Dr Mbazi Senkoro MD



Dr Mbazi Senkoro MD, National Institute for Medical Research – Muhimbili Centre, Tanzania
Host institution: Institute of Biodiversity, Animal Health and Comparative Medicine, University of Glasgow, UK

Learning mathematical modelling skills in order to develop innovative surveillance and analysis tools for risk management of foodborne and non-communicable diseases

Dr Mbazi Senkoro is a research scientist based at the NIMR in Tanzania. He has a Master’s degree in International Health (Epidemiology) and a PhD in Epidemiology focusing on the burden of tuberculosis, both from the University of Bergen, Norway. He has been involved in several research projects including reproductive and Child Health, non-communicable diseases, HIV and tuberculosis.

Dr Senkoro is a Postdoctoral Fellow on the Afrique One-ASPIRE programme, funded by the Wellcome Trust and the UK Department for International Development. One of the objectives of his research proposal is to develop models for predicting foodborne disease and non-communicable disease risk factors and burden. This requires skills and expertise in mathematical modelling, which at present his institution cannot provide.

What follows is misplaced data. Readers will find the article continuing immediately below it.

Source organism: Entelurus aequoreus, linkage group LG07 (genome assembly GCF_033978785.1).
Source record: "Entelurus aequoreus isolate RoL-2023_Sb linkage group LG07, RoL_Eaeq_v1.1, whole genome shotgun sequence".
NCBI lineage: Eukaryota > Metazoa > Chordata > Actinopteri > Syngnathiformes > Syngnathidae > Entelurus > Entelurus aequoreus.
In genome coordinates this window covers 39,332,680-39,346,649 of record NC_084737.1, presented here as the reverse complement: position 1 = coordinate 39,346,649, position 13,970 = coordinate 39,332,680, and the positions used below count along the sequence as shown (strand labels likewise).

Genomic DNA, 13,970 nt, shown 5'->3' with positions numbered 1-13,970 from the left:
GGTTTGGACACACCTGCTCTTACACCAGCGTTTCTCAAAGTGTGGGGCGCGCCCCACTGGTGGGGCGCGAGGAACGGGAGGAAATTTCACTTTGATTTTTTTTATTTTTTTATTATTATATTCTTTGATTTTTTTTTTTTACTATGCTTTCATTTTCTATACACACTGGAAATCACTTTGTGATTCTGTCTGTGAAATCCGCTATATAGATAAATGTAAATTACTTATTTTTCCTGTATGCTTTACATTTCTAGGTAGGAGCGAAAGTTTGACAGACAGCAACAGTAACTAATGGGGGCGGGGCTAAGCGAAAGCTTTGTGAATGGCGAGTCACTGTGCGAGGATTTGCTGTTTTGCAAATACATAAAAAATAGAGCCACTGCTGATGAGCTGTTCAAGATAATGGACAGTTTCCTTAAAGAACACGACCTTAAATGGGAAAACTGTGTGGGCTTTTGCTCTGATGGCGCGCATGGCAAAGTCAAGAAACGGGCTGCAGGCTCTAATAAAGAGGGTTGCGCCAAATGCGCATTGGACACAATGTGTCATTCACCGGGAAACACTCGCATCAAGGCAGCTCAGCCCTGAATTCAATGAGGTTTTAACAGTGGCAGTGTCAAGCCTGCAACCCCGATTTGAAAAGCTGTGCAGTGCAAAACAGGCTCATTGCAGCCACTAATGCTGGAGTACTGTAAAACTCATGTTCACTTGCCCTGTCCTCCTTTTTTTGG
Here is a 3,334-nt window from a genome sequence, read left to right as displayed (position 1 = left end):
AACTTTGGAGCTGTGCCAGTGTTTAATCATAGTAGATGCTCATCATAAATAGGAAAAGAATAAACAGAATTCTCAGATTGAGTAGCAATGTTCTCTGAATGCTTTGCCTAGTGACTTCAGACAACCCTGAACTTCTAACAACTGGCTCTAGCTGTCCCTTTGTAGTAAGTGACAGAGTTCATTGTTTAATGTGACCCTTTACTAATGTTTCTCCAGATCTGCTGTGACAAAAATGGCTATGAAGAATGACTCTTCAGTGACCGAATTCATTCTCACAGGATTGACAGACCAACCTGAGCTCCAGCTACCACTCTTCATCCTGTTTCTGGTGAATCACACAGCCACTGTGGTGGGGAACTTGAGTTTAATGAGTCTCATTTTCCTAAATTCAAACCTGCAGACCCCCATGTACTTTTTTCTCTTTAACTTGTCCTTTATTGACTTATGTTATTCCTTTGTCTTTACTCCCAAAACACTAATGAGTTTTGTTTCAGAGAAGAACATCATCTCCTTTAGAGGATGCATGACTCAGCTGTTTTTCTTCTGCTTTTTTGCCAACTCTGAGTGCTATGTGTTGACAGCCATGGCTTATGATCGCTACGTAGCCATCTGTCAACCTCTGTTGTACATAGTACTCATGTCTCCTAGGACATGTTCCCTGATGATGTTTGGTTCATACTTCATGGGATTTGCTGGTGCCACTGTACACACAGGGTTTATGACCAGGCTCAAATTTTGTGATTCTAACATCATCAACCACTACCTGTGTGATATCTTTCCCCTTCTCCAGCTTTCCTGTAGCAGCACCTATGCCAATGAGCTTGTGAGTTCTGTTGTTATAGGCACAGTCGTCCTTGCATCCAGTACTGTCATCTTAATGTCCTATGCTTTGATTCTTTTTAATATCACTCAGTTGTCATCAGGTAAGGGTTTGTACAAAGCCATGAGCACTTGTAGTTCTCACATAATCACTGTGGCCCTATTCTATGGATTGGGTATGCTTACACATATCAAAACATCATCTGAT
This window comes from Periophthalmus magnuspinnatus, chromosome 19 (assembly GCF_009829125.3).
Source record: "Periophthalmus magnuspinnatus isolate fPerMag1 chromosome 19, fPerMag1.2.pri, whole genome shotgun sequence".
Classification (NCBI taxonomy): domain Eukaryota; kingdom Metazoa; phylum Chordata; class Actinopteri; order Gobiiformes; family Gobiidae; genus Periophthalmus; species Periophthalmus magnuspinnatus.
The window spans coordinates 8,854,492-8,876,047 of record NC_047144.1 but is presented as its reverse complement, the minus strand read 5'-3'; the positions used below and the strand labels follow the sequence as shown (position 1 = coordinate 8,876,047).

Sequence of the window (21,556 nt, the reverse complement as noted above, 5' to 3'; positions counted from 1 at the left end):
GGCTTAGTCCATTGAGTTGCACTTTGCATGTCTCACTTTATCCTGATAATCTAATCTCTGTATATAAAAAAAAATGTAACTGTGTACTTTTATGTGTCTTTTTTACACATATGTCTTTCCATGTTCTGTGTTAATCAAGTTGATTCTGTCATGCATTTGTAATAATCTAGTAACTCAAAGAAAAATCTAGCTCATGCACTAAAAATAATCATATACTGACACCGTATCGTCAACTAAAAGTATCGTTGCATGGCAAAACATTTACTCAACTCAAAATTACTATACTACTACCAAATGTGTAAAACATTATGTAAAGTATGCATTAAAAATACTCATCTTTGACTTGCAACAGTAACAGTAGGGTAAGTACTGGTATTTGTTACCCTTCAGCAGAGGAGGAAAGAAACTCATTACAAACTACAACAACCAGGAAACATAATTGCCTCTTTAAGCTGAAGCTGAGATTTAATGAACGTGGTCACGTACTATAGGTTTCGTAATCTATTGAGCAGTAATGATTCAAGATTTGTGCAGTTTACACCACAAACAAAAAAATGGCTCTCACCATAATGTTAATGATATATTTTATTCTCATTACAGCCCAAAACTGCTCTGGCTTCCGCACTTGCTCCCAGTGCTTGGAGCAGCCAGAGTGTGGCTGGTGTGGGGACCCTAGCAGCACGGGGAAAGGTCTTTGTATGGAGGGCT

As part of this EDCTP-AREF Preparatory Fellowship, Dr Senkoro will be attached to the University of Glasgow, where he will focus on acquiring knowledge of mathematical and statistical modelling, including an introduction to Bayesian modelling methods, widely used in the research world. He will gain this expertise through short courses and hands-on training using data generated from his postdoctoral research project. He says ‘This [Fellowship] will strengthen my competencies in project and proposal design, my research skills and data analysis capabilities.’

Dr Mbazi Senkoro: ‘I believe that through my EDCTP-AREF Fellowship, I will help to bridge the gap in advanced statistical knowledge in Tanzania and at my institution in particular…I will pass on [this knowledge] to others upon my return, thereby helping to create a critical mass of researchers equipped with the skills to address local research needs.’

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